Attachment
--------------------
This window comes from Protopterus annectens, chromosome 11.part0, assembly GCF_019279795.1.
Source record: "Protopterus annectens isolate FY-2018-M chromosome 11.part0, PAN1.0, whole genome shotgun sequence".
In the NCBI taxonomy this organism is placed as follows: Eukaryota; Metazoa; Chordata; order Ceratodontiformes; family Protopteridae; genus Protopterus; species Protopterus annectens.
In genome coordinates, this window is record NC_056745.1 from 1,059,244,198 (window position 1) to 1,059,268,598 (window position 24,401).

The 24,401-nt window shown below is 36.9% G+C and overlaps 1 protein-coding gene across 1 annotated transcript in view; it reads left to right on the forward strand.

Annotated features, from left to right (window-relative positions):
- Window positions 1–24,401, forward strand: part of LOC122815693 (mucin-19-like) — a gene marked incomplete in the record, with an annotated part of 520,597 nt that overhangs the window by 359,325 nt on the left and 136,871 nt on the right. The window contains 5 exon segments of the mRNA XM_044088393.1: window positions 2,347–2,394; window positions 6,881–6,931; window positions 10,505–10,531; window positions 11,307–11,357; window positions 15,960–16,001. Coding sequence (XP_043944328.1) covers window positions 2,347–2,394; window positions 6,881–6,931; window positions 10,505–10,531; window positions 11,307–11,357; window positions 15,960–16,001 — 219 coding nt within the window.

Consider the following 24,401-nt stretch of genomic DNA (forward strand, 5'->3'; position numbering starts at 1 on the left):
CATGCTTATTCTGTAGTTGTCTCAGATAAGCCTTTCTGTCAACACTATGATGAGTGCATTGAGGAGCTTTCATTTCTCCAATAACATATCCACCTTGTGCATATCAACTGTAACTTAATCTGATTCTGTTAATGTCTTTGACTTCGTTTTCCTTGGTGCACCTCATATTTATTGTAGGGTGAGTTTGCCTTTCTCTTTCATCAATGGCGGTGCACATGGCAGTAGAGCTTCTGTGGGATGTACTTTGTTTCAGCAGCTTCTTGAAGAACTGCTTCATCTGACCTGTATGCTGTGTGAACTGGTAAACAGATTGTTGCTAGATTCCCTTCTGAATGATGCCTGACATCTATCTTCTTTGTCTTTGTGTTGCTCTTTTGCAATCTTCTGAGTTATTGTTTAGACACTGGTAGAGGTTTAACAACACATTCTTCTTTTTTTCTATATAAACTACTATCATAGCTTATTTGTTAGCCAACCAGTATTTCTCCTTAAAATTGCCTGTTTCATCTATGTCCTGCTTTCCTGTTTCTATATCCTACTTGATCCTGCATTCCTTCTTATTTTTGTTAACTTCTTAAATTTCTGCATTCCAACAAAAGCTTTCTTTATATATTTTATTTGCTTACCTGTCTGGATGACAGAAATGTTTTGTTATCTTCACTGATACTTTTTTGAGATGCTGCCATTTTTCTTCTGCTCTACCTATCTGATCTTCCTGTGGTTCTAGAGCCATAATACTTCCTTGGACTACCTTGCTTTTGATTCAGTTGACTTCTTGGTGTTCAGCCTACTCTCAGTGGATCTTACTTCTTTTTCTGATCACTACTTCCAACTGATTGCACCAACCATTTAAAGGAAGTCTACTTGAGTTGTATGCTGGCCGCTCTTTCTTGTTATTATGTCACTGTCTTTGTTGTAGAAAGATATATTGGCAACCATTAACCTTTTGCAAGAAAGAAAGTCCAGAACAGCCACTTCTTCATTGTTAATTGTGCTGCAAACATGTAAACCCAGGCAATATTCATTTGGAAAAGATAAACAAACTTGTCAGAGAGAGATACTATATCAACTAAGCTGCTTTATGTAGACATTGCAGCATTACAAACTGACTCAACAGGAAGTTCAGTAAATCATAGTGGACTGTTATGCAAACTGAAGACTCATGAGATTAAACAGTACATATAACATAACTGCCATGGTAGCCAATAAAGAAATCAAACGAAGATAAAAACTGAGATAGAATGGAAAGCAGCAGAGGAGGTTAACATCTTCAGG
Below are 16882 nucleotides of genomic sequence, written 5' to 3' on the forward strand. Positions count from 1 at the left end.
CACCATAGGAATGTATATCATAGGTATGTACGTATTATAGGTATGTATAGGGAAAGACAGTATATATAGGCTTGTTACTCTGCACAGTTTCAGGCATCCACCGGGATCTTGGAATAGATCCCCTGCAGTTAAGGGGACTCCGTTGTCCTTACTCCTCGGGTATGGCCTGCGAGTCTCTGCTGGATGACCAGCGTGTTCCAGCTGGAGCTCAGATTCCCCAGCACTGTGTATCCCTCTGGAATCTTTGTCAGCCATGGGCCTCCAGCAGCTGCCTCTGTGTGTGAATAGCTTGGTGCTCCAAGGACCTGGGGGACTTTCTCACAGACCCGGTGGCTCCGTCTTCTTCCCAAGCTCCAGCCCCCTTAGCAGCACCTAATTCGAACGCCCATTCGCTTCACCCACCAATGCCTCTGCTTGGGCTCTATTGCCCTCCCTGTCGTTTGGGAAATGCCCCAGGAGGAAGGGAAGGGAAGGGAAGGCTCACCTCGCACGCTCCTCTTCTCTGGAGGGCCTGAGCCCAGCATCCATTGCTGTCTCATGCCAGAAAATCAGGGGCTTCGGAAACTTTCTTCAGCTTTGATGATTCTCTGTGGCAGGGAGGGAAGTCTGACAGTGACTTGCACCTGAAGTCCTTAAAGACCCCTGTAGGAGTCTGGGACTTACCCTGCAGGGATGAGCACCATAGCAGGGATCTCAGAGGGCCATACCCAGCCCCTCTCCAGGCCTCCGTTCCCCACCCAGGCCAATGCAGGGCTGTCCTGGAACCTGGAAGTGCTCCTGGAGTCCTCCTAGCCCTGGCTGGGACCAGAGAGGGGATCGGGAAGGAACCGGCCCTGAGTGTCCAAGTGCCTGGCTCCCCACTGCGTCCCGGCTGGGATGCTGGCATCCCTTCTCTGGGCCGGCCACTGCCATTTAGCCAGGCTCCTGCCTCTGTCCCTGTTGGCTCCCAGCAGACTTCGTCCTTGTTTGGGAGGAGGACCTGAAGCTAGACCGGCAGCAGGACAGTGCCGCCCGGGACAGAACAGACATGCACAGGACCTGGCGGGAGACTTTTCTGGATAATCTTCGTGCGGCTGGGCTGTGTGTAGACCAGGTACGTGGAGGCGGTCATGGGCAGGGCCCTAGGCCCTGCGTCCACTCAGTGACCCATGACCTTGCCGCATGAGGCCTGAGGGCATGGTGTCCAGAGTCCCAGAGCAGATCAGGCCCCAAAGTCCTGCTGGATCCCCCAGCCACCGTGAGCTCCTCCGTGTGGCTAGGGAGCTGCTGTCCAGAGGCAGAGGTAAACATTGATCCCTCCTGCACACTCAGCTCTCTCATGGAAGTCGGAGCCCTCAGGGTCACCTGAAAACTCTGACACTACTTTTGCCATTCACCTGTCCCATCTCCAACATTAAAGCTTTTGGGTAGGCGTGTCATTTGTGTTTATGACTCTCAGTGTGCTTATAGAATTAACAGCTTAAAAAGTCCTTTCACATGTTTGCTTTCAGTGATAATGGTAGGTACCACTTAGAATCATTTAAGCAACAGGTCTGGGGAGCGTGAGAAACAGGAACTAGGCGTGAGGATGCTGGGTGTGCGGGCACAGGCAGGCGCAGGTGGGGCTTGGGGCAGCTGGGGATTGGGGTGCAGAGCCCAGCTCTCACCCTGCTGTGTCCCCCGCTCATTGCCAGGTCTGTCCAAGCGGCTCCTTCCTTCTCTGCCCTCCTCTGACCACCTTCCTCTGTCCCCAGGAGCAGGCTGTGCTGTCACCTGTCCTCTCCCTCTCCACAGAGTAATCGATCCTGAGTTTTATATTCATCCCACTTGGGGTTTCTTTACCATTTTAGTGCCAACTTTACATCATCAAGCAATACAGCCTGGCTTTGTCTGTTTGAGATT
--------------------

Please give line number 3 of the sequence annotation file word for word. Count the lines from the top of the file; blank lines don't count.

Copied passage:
In the NCBI taxonomy this organism is placed as follows: Eukaryota; Metazoa; Chordata; order Ceratodontiformes; family Protopteridae; genus Protopterus; species Protopterus annectens.